Epimedium pinnatum subsp. colchicum
Common Name: bishop's hat
Type: Herbaceous perennial
Family: Berberidaceae
Native Range: Armenia, Azerbaijan, Iran, Turkey
Zone: 5 to 8
Height: 0.75 to 1.50 feet
Spread: 0.75 to 1.50 feet
Bloom Time: April to May
Bloom Description: Yellow
Sun: Part shade to full shade
Water: Dry to medium
Maintenance: Low
Suggested Use: Ground Cover, Naturalize
Flower: Showy
Tolerate: Rabbit, Deer, Drought, Heavy Shade, Erosion, Dry Soil, Shallow-Rocky Soil

Culture

Easily grown in average, dry to medium, well-drained soils in part shade to full shade. Prefers loose, organically rich loams with even moisture in part shade. Tolerates drought once established. Dense clumps slowly spread by rhizomes. Evergreen foliage in mild winter climates. In St. Louis, cut back old foliage in late winter.

Noteworthy Characteristics

Epimedium pinnatum is a rhizomatous, clump-forming, evergreen perennial that grows to 8-12" tall. It is native to woodland areas of the Caucasus (subsp. pinnatum from regions near the Caspian Sea and subsp. colchicum from regions near the Black Sea). Showy flowers (to 3/4" wide) feature bright yellow petal-like inner sepals, red spurs, and minute brownish petals. Flowers bloom in spring (April-May) in terminal racemes (12-30 flowers) atop leafless flowering stems (plant leaves are all basal) rising to 12" tall. Basal leaves are biternate (9 leaflets) or pinnate (5 or 11 leaflets). Dark green leaflets (to 3" long) with red or white surface hair (maturing to hairless) have acute tips, cornate bases and serrate margins.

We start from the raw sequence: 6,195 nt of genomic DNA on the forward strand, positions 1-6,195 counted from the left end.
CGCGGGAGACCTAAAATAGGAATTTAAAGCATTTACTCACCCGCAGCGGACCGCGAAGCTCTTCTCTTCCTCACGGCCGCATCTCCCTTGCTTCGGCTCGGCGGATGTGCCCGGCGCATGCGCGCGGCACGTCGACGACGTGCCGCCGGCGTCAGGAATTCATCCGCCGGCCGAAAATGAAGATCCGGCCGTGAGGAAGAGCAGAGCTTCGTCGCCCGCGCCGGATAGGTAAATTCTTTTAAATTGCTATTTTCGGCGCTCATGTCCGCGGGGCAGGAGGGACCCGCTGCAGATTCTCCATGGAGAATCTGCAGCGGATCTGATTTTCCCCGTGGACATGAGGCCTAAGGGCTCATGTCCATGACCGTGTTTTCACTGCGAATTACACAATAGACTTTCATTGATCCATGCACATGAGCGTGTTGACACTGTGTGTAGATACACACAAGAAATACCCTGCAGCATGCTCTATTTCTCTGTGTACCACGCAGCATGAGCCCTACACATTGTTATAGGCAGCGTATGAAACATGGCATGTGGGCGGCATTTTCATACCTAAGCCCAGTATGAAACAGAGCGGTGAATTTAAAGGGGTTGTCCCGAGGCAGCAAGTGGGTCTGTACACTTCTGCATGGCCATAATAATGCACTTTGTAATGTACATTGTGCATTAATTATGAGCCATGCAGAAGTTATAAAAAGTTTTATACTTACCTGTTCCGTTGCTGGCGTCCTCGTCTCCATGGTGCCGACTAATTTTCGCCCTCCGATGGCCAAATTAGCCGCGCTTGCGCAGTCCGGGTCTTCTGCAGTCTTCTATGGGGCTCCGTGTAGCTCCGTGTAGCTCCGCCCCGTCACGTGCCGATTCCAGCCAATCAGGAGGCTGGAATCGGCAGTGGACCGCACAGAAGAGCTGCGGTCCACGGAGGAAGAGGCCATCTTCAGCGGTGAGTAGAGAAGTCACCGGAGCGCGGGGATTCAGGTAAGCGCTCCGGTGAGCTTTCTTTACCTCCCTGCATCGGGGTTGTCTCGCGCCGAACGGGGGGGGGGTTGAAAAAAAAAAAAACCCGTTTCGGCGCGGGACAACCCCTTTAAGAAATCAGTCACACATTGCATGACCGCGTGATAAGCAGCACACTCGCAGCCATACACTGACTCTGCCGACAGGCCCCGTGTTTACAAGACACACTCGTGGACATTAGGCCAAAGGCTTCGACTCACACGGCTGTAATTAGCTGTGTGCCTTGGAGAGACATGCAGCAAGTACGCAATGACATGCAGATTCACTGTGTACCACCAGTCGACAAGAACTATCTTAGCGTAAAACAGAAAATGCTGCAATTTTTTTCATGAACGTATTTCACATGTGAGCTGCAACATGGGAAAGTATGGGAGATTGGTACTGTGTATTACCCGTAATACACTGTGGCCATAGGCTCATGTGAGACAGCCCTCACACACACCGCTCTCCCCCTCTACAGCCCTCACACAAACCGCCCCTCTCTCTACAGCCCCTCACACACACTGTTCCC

Subsp. colchicum grows slightly taller (to 16”), spreads more slowly, has larger flowers and often produces toothless leaflets. It is noted for dense, spreading mounds of compound foliage with ovate, sparsely toothed to entire leaflets (2-5” long) and for a spring bloom of outward-facing, bright yellow flowers with yellow or brown spurs. E. pinnatum subsp. colchicum is synonymous with E. pinnatum subsp. elegans.

Genus name is of unclear origin and meaning but the Greeks used epimedion for a very different plant.

Specific epithet comes from the Latin word pinnatus meaning feathered in probable reference to leaf shape.

Epimediums are commonly called bishop’s hat (four-spurred flowers of some species resemble a clergyman's biretta) or barrenwort (root extract was once believed to prevent female conception).

Problems

No serious insect or disease problems.

Garden Uses

Ground cover or edger for shady areas. Mass in woodland gardens, wild gardens or naturalized areas. Also effective in partially shaded areas of rock gardens and border fronts. Grows well under trees. Edger for paths and walkways.